Directed by Richard Peete and Robert Yapkowitz, the trailer features archival footage of Dalton, from her upbringing in Oklahoma to her days in New York City’s Greenwich Village folk scene, where she sang with Bob Dylan, Tim Hardin, and others. It chronicles her tumultuous life that ended with her death in 1993 from AIDS when she was just 55 years old — and the cult following she’s had since.
“Rob and I have been fans of Karen’s for a long time — she felt like a secret to us,” Peete tells Rolling Stone. “We were at a bar in Brooklyn, and there was a jukebox and it felt like all of Karen’s peers were on there, but Karen’s music wasn’t. And we got frustrated. We loved the Townes Van Zandt documentary Be Here to Love Me, and we realized that that really helped solidify his fame and helped him get more recognition. So we decided to set out to make a film about Karen. We were going to do it in six months to a year, and she was going to be this celebrated musician and get the credit that she deserved. And that was seven years ago, so it took a little bit longer.”
Following a 2018 fire that destroyed Dalton’s archive, Peete and Yapkowitz teamed up with Dalton’s daughter Abralyn Baird and her estate to salvage footage and gather material. “Abby was like, ‘Don’t bother,'” Peete recalls. “‘You’re not going to find anything and there’s nobody that’s going to want to watch the movie. People have tried before and they give up when they realize how little information there is about her.’ Rob and I were just really up for that challenge. That excited us more than anything.”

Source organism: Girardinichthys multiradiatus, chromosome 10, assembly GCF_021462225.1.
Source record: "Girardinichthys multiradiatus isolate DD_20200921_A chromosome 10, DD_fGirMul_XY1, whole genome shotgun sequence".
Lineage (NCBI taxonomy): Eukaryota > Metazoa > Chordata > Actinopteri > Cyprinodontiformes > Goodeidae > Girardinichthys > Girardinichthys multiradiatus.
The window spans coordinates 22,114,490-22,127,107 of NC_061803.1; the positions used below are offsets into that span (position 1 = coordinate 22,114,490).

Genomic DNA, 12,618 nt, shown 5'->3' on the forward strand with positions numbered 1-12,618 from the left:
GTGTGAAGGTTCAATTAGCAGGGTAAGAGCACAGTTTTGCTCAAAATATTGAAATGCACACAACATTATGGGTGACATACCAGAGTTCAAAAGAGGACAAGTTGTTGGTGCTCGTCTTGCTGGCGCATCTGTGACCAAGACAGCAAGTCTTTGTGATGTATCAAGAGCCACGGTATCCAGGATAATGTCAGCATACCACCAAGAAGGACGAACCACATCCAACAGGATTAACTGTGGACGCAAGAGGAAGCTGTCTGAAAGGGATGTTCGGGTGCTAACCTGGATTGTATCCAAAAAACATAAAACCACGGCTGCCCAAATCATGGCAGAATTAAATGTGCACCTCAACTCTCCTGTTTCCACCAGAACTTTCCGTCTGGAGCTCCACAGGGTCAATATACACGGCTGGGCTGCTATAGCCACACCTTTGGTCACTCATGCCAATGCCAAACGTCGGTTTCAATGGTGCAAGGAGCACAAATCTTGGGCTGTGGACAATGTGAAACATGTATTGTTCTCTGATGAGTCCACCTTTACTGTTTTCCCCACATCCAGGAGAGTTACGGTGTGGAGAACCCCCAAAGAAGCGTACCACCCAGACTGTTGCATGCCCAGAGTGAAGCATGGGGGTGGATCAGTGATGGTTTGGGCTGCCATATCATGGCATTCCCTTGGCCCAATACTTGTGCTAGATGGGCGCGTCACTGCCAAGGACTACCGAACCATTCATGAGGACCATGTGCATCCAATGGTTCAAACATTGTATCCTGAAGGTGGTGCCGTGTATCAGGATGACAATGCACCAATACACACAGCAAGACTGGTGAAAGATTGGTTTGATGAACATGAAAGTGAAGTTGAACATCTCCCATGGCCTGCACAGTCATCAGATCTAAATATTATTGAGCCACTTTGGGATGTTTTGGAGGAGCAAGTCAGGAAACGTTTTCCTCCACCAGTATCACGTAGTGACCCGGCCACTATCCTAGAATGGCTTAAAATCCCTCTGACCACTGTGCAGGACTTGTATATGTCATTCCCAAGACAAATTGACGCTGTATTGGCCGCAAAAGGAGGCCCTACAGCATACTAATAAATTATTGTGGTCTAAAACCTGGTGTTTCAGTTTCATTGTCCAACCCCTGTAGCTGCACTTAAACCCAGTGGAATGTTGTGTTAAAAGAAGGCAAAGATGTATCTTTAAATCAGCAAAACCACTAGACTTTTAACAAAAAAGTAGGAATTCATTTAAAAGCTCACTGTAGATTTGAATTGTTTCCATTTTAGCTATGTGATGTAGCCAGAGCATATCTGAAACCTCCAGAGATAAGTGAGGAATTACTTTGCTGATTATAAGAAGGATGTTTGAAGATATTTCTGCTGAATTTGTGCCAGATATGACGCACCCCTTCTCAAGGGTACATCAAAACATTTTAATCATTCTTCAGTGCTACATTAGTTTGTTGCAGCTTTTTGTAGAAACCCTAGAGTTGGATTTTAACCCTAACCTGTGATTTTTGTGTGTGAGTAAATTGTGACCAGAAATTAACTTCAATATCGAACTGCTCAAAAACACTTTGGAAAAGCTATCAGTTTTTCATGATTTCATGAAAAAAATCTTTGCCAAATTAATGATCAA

Dalton also left her journals behind, which Angel Olsen reads out loud throughout the film. “Her journals were the closest we could get to giving her a voice in the movie,” Yapkowitz notes. “We always knew we wanted an interesting artist to read them, and Angel was our first choice. She was amazing to work with, a great voice actor.”
Adds Olsen: “It was an extreme honor to perform the voice of Karen Dalton in this stunning film about her life and music, and the thoughts and experiences we have of her gathered in between.”
The film is named after Dalton’s 1971 In My Own Time, her second and final album following 1969’s It’s So Hard to Tell Who’s Going to Love You the Best. Light in the Attic will reissue In My Own Time in honor of its 50th anniversary, with liner notes by Cave, Lenny Kaye, and Devendra Banhart. Following its theater run in October, the film will be released digitally on November 16th.